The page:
The Sun Journal has a new advertising director, but you probably wouldn’t know that from reading the Sun Journal’s own article, here. (Note: The Sun Journal updated the linked article to make it more locally relevant.)
The Sun Journal has a new executive editor, but you probably wouldn’t know from the Sun Journal’s own article, here, that his position is interim or why he is replacing me at the job.
Newspapers pride themselves in covering local news, but when it comes to covering themselves, it’s hit and miss.
Part of it is that journalists don’t like to write about themselves, even if the news is positive.
Part of it is that the corporations that own newspapers want to control the message, especially if the news is negative.
These two reasons are not new. What is fairly new, however, is the technology newspapers use to share information between themselves for public distribution.
Let’s take them one at a time.
First, about the journalists. Reporters are trained from the start to be dispassionate about the topics they cover and avoid as much as possible putting their own voice into the story. You may notice that journalists covering events rarely applaud, for example. This dispassion is so ingrained in journalists, especially veteran journalists, that when a story about the newspaper itself needs to be assigned, it is seen as dirty duty.
Then there are the corporations. In the case of the story about my replacement at the Sun Journal, it reports that there will be a new leader in the New Bern and Kinston newsrooms and that he will replace me. It doesn’t say why I left or when (pretty basic facts to leave out, journalistically speaking). The reason that information was left out was because I left for personal and professional reasons spelled out in a lengthy resignation letter that Sun Journal and GateHouse managers would rather you not know about.
Finally, the technology, which explains what went wrong with the story about the new ad manager.
The Sun Journal and its sister papers in Kinston and Jacksonville, more and more, are being led from the regional office at StarNews Media in Wilmington. That’s where the publisher (the overall boss), the senior editor, the HR director, the circulation manager … and now the advertising director … are all based. (See comments below for an opposing viewpoint from GateHouse’s Coastal North Carolina regional circulation director, Don Wilson.)
At the same time, due to diminished staff sizes in the local offices, there is more and more sharing of content between the four newspapers.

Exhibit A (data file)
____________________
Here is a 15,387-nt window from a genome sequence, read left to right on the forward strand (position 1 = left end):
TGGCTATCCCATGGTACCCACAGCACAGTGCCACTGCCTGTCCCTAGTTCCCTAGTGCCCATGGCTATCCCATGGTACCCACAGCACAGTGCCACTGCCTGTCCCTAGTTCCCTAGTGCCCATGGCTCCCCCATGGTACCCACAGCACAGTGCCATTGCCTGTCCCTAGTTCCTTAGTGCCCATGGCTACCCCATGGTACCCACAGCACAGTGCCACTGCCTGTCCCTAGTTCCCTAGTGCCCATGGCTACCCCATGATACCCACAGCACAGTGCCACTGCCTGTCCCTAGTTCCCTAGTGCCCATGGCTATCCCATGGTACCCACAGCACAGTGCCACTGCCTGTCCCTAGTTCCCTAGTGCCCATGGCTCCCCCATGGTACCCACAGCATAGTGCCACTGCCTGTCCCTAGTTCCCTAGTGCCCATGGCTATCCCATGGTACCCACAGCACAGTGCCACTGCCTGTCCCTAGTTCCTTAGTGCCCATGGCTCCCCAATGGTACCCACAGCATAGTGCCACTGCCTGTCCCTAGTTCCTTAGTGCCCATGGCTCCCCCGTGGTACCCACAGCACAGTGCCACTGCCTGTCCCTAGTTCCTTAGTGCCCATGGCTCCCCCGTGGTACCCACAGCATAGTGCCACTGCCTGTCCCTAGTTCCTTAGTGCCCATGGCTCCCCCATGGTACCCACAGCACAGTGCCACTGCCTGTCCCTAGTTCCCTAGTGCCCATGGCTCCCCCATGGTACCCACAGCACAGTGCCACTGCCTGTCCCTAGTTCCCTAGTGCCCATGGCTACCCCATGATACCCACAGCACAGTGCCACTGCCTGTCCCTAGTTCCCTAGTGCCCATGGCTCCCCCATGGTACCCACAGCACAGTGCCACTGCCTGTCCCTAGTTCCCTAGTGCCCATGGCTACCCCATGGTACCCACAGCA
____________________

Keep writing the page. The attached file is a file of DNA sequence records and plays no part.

The StarNews of Wilmington did a story about the new regional advertising director, but the reporter who wrote the story and the editor who checked the story and posted it online weren’t really thinking that it was going to be seen by readers in New Bern, Kinston and Jacksonville. It would have been an easy fix, revising a sentence or two, but Wilmington is the dominant paper of the four dailies and readers in New Bern, Kinston and Jacksonville are not high priorities.
That wouldn’t be all that big an issue were it not for the fact that the StarNews article was posted to all four dailies at the same time.
What the article lacked in its first version and still lacks is the information that Sun Journal ad director Terry Tokie left her position some months ago and was replaced by Jacksonville-based ad director Ken Warren, and that the new Wilmington-based ad director is now over Ken Warren.
Moving forward, you may notice a lot of news about Kinston, Jacksonville and Wilmington on the New Bern Sun Journal website, with a lot less news about New Bern. It’s a combination of shared stories, and smaller news staffs.
The solution is in your hands. The Sun Journal, which already is arguably the second largest of the four dailies (Randy’s comment: note my use of the word “arguably” and see Don Wilson’s comment about circulation, below), will not get better by readers quitting their subscriptions and businesses cancelling their advertising. If you value having a daily newspaper in New Bern, you need to support the one we have, even if it is owned by a corporation that is more focused on quarterly dividend checks than it is on keeping century old community institutions like the Sun Journal strong and healthy.